With COVID-19 cases rising daily, the Oakland Cemetery Association Committee had to adjust its annual Veterans Day program, but the group still found a way to honor American heroes.
Traditionally, a brief ceremony is held at Oakland Cemetery with veterans placing a wreath at the veterans’ memorial near the gazebo. All Gibson County veterans and their spouses/guests are then invited to hear a keynote speaker and enjoy free lunch at the National Guard Armory, where they are recognized by branch of service.
This year’s celebration was held exclusively at Oakland Cemetery. Rev. David M. Horton, a retired major with the Air Force and minister of First Presbyterian Church in Trenton, gave the keynote address.
“Veterans Day is one of those holidays that is near and dear to my heart,” Horton said. “Part of the reason for that is that I was born on an Air Force base. My father began serving during the Vietnam Conflict, and he flew over there for many tours. So, I was raised in the military.”
When Horton was 17 years old, he enlisted in the Army. Later, he enlisted in the Navy and went to nuclear power school.
“During my days in the Navy, I went all over the world,” he said. “It was wonderful except for one thing. It all looks like the inside of a submarine. We never pulled into or stopped at any of the really cool places like other guys did.”
After the terrorist attacks on Sept. 11, 2001, Horton said he felt compelled to go back into the military – this time the Air Force – as a chaplain.
“As a chaplain, one of the things that was my greatest honor was to stand with our young men and women who were serving in far off locations away from home and family and try to offer them comfort and remind them that there was something far greater than what they were facing,” Horton said. “Sadly, but still a great honor, I stood over the gravesites of some of those brave men and women, and I honored them and thanked them for their service as we laid them to rest. Here in this cemetery, there are many vets who have gone before us who are laid to rest. It is an honor and privilege to honor them today.”
Horton said veterans didn’t wear the uniform or sacrifice for the glory or the thanks of a grateful nation but because service was in their hearts. He said it’s up to veterans continue their service by remembering those who have passed, honoring each other, and teaching future generations the value of freedom.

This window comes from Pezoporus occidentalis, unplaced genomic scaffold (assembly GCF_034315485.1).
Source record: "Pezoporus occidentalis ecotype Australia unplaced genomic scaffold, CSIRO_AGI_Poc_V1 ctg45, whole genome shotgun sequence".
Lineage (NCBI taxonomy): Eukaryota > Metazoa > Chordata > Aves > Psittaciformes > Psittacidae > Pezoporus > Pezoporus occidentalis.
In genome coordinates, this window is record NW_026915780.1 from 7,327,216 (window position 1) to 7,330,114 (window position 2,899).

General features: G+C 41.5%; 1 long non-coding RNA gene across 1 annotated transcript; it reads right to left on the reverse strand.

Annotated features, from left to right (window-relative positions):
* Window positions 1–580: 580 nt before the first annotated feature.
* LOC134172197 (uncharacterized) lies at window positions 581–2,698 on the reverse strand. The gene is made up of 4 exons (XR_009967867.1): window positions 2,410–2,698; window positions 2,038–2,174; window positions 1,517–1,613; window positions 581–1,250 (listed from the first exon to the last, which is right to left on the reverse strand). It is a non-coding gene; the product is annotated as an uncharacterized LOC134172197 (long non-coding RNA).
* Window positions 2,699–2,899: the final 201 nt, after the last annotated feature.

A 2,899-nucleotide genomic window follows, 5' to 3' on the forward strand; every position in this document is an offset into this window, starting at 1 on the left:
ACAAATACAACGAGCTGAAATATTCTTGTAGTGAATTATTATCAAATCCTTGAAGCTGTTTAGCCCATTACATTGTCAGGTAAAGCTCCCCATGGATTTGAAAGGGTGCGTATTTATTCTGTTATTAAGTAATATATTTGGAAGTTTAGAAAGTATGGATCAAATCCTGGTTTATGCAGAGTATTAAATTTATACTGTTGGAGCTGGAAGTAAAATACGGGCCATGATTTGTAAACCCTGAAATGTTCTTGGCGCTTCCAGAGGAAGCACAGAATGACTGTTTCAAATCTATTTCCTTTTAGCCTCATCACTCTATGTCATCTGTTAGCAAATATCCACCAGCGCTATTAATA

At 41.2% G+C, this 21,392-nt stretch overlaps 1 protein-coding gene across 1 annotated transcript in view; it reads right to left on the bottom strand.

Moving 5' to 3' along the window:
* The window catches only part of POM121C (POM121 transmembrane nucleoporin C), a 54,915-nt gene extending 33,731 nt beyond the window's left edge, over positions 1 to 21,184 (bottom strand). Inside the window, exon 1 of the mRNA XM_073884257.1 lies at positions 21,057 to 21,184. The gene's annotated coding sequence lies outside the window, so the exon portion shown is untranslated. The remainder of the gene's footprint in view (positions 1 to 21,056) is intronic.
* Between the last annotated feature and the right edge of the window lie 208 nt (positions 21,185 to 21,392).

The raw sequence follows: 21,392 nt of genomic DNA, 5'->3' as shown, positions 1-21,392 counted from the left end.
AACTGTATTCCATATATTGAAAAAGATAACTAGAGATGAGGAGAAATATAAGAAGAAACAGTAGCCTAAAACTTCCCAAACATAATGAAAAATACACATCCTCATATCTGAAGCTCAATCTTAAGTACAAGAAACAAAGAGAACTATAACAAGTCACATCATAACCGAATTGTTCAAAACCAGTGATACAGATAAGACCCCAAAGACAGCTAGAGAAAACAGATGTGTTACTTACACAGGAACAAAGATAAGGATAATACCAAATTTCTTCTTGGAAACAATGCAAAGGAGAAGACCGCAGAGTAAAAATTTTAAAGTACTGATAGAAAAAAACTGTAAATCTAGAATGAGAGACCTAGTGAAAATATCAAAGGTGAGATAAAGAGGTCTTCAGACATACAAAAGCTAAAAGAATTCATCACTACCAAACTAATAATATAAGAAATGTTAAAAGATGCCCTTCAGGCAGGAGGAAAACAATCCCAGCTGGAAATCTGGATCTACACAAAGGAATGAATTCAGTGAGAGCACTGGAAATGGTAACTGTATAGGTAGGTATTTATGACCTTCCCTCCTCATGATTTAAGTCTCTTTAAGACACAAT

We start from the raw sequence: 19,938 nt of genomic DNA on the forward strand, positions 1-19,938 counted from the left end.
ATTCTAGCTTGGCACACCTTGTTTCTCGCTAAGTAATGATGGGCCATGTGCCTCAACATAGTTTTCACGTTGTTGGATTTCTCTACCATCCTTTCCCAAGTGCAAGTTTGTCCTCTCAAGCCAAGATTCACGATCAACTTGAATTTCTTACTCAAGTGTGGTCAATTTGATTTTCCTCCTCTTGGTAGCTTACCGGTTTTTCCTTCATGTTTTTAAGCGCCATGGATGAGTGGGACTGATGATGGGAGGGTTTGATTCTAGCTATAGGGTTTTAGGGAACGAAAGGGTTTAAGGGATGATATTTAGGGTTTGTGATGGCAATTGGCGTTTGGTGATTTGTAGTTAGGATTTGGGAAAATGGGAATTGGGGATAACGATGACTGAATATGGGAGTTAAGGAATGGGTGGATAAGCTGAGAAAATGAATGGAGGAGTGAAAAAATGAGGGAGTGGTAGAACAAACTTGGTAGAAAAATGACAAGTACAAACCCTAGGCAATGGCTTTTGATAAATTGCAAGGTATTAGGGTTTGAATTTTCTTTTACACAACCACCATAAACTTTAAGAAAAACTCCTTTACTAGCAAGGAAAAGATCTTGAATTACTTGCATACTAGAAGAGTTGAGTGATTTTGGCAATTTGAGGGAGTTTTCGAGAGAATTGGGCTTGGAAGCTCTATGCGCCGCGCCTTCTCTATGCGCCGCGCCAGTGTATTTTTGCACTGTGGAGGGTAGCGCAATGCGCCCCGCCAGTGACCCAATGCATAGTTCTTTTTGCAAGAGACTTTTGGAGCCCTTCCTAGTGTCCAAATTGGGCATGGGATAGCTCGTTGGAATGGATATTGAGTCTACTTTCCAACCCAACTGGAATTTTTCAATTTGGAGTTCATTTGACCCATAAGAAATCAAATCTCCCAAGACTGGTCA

“We look to our right and left and see the vets who are still among us, and we cherish each other, and we support one another, and we remember that we are brothers and sisters in arms linked by something most folks will never know,” Horton said. “And finally, to inspire the coming generation because some day we too will be laid to rest. There will be those who come after us, and we need to make sure that our nation is still offering the same opportunities that we received and that there are those who will stand up and defend her long after we are gone, under the grace of God.”
Gibson County Vietnam Veterans of America members Bernard Wooley, Navy, and Billie Wade, Army, presented the colors. Trenton Alderman Bubba Abbott placed a wreath on the veterans’ monument. Sarah Peeples and Margaret Peeples provided music, and Lauren Latta played “Taps.” Trenton Alderman Tony Burriss led the crowd in a medley of patriotic favorites.
Gazebo renovations – The event also provided cemetery committee members the opportunity to recognize the donors that contributed to the renovation of the historic gazebo. It was built in 1896, and thanks to contractor Richard Hopkins and the generous donations of the public, the gazebo has been restored to its former glory. Betty Poteet thanked all those involved with the project.